What is your type? Do you use the MBTI in your student success initiatives?

Do what you believe is great work

Welcome to the third anniversary of eighteen and life! Over the last three years, the pages of this blog have been filled with ideas and thoughts on my career in student affairs. It is special work that we do in guiding, shaping, and celebrating students. And it is new every day.

Steve Jobs described it best in his 2005 Stanford commencement address.

Your work is going to fill a large part of your life, and the only way to be truly satisfied is to do what you believe is great work. And the only way to do great work is to love what you do. If you haven’t found it yet, keep looking. Don’t settle. As with all matters of the heart, you’ll know when you find it. 

No “I” in TEAM.


I am reading the article Individuals Perform Better When Focused on Team. It has a lot of relevance for my children’s soccer games, but it also resonates with our student leadership course and especially for working with my colleagues in student affairs. Try changing your “I” to a “We” today and see what you can accomplish.

By focusing on the team, you include yourself without putting the focus or extra pressure on yourself. ~Deborah Feltz

Choose another street

I enjoy finding forgotten resources while organizing my computer files on a rainy Friday afternoon.

AUTOBIOGRAPHY IN
FIVE SHORT CHAPTERS
_________________________________

From There’s a Hole in My Sidewalk
By Portia Nelson

I.
I walk down the street.
There is a deep hole in the sidewalk.
I fall in.
I am lost … I am helpless.
It isn’t my fault.
It takes forever to find a way out.

II.
I walk down the same street.
There’s a deep hole in the sidewalk.
I pretend I don’t see it
I fall in again.
I can’t believe I am in the same place.
But it isn’t my fault.
It still takes a long time to get out.

III.
I walk down the same street.
There is a deep hole in the sidewalk.
I see it is there.
I still fall in. It’s a habit.
My eyes are open.
I know where I am.
It is my fault. I get out immediately.

IV.
I walk down the same street.
There is a deep hole in the sidewalk.
I walk around it.

V.
I walk down another street.

Judges 4

The folks at LinkedIn did a bit of data mining of the most popular first names among female CEOs. Deborah and Debra came in at #1 and #3, and both are Hebrew for “The Bee” or “Industrious one”. No surprise, Debra is my preferred spelling.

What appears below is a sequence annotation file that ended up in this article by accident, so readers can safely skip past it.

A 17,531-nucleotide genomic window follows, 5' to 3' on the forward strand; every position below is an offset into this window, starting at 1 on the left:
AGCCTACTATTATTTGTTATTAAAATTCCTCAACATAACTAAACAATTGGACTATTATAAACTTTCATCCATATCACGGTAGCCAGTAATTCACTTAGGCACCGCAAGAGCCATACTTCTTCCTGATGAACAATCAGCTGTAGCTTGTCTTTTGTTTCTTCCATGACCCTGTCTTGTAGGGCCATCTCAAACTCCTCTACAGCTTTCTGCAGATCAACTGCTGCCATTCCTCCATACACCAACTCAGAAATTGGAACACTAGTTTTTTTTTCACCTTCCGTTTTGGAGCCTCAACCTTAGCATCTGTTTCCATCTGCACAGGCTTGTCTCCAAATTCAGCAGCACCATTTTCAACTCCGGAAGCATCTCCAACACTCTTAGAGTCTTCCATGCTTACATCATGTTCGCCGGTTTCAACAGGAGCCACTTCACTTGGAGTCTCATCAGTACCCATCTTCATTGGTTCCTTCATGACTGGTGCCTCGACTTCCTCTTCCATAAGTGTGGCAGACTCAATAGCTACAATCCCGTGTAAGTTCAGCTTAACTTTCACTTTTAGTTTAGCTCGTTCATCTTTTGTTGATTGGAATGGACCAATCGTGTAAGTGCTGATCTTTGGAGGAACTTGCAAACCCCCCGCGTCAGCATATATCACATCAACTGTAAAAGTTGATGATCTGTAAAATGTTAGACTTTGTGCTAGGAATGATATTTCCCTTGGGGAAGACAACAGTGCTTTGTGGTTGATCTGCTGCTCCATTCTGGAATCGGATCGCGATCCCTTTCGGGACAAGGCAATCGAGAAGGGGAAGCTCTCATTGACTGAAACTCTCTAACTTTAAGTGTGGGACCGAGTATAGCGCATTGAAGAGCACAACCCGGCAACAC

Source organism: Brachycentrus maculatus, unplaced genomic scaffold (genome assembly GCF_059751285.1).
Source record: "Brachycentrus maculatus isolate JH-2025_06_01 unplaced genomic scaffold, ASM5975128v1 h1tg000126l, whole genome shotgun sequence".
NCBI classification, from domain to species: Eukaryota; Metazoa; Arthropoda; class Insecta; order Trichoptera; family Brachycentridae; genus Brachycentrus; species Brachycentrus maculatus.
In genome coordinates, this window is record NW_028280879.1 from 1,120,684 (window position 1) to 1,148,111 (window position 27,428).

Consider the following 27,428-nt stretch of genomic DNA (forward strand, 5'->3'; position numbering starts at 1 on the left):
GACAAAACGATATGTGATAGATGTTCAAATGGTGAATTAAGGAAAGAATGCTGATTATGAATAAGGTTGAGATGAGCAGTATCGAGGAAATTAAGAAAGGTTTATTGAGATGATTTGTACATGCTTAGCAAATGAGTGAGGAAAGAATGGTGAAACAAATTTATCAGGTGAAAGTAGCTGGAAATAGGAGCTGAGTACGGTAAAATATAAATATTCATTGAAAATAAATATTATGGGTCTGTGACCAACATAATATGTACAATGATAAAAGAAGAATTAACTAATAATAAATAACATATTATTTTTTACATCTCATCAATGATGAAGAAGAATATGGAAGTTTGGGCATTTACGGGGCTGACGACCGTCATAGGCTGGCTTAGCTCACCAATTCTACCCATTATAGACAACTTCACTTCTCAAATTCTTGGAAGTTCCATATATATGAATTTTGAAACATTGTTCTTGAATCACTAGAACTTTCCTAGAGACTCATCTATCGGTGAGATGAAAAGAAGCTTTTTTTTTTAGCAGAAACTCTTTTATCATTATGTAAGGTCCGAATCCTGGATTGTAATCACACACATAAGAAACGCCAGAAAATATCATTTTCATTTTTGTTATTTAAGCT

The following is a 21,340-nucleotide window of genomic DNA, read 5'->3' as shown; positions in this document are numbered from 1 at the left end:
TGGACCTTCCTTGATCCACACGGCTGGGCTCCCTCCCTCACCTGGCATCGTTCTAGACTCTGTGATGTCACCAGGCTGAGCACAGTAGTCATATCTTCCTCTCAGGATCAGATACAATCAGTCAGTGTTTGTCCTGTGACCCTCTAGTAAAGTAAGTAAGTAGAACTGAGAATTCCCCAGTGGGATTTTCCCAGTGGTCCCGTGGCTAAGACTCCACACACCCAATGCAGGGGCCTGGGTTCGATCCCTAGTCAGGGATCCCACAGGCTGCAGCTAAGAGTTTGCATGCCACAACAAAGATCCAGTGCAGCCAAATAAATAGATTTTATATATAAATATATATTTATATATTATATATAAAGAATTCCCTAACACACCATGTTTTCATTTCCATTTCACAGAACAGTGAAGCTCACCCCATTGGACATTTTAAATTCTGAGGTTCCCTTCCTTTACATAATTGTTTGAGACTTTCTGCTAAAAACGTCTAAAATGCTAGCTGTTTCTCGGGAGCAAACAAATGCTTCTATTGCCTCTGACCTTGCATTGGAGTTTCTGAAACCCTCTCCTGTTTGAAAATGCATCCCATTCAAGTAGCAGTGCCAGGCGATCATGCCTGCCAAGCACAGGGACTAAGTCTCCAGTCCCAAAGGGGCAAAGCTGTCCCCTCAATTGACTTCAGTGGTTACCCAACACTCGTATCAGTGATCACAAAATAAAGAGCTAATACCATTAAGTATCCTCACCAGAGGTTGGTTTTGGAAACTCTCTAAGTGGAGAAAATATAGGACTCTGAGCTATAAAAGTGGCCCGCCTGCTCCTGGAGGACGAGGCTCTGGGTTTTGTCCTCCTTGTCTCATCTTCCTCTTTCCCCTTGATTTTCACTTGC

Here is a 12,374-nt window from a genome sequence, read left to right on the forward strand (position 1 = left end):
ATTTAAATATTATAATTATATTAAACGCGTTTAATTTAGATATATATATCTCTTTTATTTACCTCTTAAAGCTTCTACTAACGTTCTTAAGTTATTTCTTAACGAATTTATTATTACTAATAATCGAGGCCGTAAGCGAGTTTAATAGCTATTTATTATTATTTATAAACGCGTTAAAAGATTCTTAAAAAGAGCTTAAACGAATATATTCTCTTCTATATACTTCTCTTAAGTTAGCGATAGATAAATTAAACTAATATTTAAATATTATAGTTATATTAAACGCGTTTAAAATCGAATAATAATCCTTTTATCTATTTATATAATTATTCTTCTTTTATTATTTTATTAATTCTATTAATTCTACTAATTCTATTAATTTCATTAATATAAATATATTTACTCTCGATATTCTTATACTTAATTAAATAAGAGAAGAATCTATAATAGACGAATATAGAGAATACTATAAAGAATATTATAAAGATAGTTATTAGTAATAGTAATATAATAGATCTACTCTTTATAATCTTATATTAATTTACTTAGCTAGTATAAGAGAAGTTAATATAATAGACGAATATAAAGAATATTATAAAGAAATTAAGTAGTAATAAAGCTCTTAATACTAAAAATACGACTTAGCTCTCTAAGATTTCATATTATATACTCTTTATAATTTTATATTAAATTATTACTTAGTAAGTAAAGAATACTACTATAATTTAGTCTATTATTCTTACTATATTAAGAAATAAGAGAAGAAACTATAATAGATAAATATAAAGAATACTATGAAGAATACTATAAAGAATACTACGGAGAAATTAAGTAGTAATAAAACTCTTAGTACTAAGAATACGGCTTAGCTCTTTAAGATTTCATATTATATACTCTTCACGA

Deborah, in the Bible, was a prophetess, and the only female judge. She was a quite the busy leader, taking soldiers to the top of Mount Tabor to free her people.

You want to see industrious? Try April in student affairs.

Little things

Some days it’s the little things. Like discovering that you packed extra underwear when weather delays your travel leaving you stranded far from home. Or when you get an email out of the blue from a student you have not heard from in a while.

I’m writing to thank you and the Hixson program for all that you have given me.  Not just the class, the opportunity to be a seminar leader or the scholarship money, but also the staff. Yesterday, I was in the student lab doing a little homework when your graduate assistant came in and I had a really great talk with him, just about how our semesters were going.  Anyway, it makes me really appreciate the program and especially the people surrounding the program.

 

image by Charles M. Schulz

Design Thinking and Learning

In a seminar course required of students in my doctoral program, we spent a  day on problem solving and creativity. Professor John Nash took us through an  exercise that originated with the Stanford d.school where we used problem  solving and then design thinking to create the perfect wallet for a student  partner.

Our exercise included:

  • Interviewing a partner to engage them and gather insights about wallet use
  • Defining and articulating a point of view based on the interview insights
  • Sketching new alternatives based on the point of view
  • Testing ideas with our partner to gather feedback
  • Acting on the feedback and building a wallet prototype from art supplies

This was a fun exercise that I think can be adapted for use with student leaders  to encourage bigger picture thinking and processing. You can read more about  the exercise and view a student interview at Nash’s blog.